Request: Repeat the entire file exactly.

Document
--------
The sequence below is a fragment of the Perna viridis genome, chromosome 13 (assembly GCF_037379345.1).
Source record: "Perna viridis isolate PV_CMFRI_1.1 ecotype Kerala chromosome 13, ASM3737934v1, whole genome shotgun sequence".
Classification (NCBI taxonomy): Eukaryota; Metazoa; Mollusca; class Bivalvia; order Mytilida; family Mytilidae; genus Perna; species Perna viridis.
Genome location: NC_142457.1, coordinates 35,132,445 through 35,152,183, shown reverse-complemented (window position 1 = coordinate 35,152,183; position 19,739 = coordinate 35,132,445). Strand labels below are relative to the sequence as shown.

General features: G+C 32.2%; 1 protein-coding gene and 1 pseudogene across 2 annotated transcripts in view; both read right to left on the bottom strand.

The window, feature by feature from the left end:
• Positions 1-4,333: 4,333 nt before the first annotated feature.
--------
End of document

The sequence below is a fragment of the Perna viridis genome, chromosome 13 (assembly GCF_037379345.1).
Source record: "Perna viridis isolate PV_CMFRI_1.1 ecotype Kerala chromosome 13, ASM3737934v1, whole genome shotgun sequence".
Classification (NCBI taxonomy): Eukaryota; Metazoa; Mollusca; class Bivalvia; order Mytilida; family Mytilidae; genus Perna; species Perna viridis.
Genome location: NC_142457.1, coordinates 35,132,445 through 35,152,183, shown reverse-complemented (window position 1 = coordinate 35,152,183; position 19,739 = coordinate 35,132,445). Strand labels below are relative to the sequence as shown.

General features: G+C 32.2%; 1 protein-coding gene and 1 pseudogene across 2 annotated transcripts in view; both read right to left on the bottom strand.

The window, feature by feature from the left end:
• Positions 1-4,333: 4,333 nt before the first annotated feature.